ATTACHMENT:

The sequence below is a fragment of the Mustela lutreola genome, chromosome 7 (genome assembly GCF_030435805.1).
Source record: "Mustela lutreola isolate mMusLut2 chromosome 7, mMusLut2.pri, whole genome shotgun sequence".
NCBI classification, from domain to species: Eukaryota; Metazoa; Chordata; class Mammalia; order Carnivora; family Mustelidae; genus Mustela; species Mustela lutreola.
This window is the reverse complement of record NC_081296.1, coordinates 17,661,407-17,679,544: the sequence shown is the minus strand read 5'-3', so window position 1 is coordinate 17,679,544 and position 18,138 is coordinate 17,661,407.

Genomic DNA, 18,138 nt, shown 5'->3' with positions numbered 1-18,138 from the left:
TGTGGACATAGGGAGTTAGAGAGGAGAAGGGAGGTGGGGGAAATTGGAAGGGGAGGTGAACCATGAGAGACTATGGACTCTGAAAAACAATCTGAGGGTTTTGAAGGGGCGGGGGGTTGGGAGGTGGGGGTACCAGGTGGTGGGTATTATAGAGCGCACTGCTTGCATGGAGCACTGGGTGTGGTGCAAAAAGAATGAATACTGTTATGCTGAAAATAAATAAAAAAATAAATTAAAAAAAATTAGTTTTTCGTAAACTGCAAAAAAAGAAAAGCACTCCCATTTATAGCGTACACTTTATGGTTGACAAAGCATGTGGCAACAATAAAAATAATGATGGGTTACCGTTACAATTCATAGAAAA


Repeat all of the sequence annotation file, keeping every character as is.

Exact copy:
The sequence below is a fragment of the Mustela lutreola genome, chromosome 7 (genome assembly GCF_030435805.1).
Source record: "Mustela lutreola isolate mMusLut2 chromosome 7, mMusLut2.pri, whole genome shotgun sequence".
NCBI classification, from domain to species: Eukaryota; Metazoa; Chordata; class Mammalia; order Carnivora; family Mustelidae; genus Mustela; species Mustela lutreola.
This window is the reverse complement of record NC_081296.1, coordinates 17,661,407-17,679,544: the sequence shown is the minus strand read 5'-3', so window position 1 is coordinate 17,679,544 and position 18,138 is coordinate 17,661,407.

Genomic DNA, 18,138 nt, shown 5'->3' with positions numbered 1-18,138 from the left:
TGTGGACATAGGGAGTTAGAGAGGAGAAGGGAGGTGGGGGAAATTGGAAGGGGAGGTGAACCATGAGAGACTATGGACTCTGAAAAACAATCTGAGGGTTTTGAAGGGGCGGGGGGTTGGGAGGTGGGGGTACCAGGTGGTGGGTATTATAGAGCGCACTGCTTGCATGGAGCACTGGGTGTGGTGCAAAAAGAATGAATACTGTTATGCTGAAAATAAATAAAAAAATAAATTAAAAAAAATTAGTTTTTCGTAAACTGCAAAAAAAGAAAAGCACTCCCATTTATAGCGTACACTTTATGGTTGACAAAGCATGTGGCAACAATAAAAATAATGATGGGTTACCGTTACAATTCATAGAAAA